RIYADH (Reuters) – Saudi Arabia transferred a total of 150 billion riyals ($40 billion) from central bank foreign reserves to fund investments by sovereign wealth fund PIF in March and April, the finance minister said on Friday.
FILE PHOTO: Saudi Minister of Finance Mohammed al-Jadaan attends a session at the 50th World Economic Forum (WEF) annual meeting in Davos, Switzerland, January 23, 2020. REUTERS/Denis Balibouse/File Photo
Saudi Arabia’s central bank foreign reserves fell in March by nearly $27 billion (22 billion pounds) month-on-month, their fastest rate in at least 20 years, to around $464.5 billion, according to Reuters calculations based on central bank data. April figures are not yet available.
Finance Minister Mohammed al-Jadaan said in a statement that the transfers to PIF were done on an “exceptional basis.”
The statement did not give a breakdown but a finance ministry official told Reuters that the government transferred $15 billion to the Public Investment Fund in March and another $25 billion in April, saying foreign reserves are expected to drop in April at about the same rate as the previous month.
The official said PIF had also converted into U.S. dollars part of its own riyal-denominated liquidity to back investments. The government did not expect a significant drop in central bank foreign reserves going forward and fluctuations will be in line with previous years, added the official, who asked not to be named because the details are not yet public.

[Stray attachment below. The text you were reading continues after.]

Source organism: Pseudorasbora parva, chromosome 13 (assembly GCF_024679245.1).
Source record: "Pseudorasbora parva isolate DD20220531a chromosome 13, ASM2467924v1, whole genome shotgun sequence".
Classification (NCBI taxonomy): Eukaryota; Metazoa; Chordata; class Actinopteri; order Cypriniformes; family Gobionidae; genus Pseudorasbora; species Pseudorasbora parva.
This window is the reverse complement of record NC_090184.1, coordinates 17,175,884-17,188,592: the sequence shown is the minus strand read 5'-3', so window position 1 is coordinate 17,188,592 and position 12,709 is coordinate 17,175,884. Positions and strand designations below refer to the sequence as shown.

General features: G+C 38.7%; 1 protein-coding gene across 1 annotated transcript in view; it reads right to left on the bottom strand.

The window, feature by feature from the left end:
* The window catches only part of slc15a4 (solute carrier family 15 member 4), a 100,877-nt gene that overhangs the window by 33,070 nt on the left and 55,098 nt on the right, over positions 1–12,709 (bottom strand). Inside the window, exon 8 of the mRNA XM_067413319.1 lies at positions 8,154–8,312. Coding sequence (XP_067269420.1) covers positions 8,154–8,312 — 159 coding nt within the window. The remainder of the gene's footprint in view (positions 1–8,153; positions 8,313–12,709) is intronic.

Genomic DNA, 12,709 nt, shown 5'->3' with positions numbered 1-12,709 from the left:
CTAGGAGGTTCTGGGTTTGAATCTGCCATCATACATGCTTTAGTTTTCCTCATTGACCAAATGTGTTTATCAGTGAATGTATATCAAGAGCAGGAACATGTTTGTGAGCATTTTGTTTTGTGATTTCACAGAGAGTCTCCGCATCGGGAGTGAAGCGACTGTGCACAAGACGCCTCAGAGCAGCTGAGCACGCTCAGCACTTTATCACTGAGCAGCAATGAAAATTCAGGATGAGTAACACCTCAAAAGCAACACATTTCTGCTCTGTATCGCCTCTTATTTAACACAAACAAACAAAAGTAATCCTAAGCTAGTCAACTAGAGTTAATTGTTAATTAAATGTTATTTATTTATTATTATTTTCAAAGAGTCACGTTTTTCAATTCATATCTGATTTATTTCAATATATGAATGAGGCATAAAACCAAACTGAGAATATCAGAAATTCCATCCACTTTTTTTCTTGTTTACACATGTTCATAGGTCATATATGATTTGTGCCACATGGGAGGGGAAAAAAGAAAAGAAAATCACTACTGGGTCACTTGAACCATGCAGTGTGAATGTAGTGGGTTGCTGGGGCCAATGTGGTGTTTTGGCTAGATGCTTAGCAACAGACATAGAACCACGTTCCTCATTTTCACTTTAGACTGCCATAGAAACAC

“While foreign exchange flows since the start of the year are on average within historical levels, this measure (transfers to PIF) resulted in a reduction in net foreign reserves assets to support investment plans,” Jadaan said in the statement, adding that PIF investments would not be reflected in published central bank data.
“Maximising returns on the kingdom’s assets will reflect positively on economic performance and public finances and limit negative effects of the coronavirus pandemic. Returns on PIF investments will be available to support public finances when needed,” he said.
In April, the head of PIF, Yasir al-Rumayyan, said it was looking in to investment opportunities in areas such as aviation, oil and gas and entertainment.
The fund, which manages over $300 billion in assets and has stakes in Uber Technologies Inc (UBER.N) and electric car company Lucid Motors, had this year accumulated stakes in four major European oil companies and disclosed an 8.2% stake in cruise operator Carnival Corp (CCL.N).
Earlier this month, it also disclosed stakes in Boeing Co (BA.N), Citigroup Inc (C.N), Facebook Inc (FB.O), Walt Disney Co (DIS.N) and Marriott.
Jadaan also said in the statement that the government would continue to implement development plans to diversify the economy, increase local content and support private sector growth, whether through the general budget or through PIF and development funds.
The kingdom, the world’s largest oil exporter, slipped into a $9 billion budget deficit in the first quarter as oil revenue collapsed.
The finance ministry official said PIF is still going ahead with investments in domestic mega-projects under Crown Prince Mohammed bin Salman’s diversification drive, including the $500 billion NEOM economic zone, the Red Sea tourism project, and Qiddiya, an entertainment development that will include a Six Flags theme park.
He said the fund has significant liquidity in riyals from its own portfolio and from proceeds from last December’s initial public offering of state oil giant Saudi Aramco.
Reporting by Marwa Rashad in Riyadh; Additional reporting by Hesham Abdul Khalek in Cairo and Davide Barbuscia in Dubai; Editing by Ghaida Ghantous and Matthew Lewis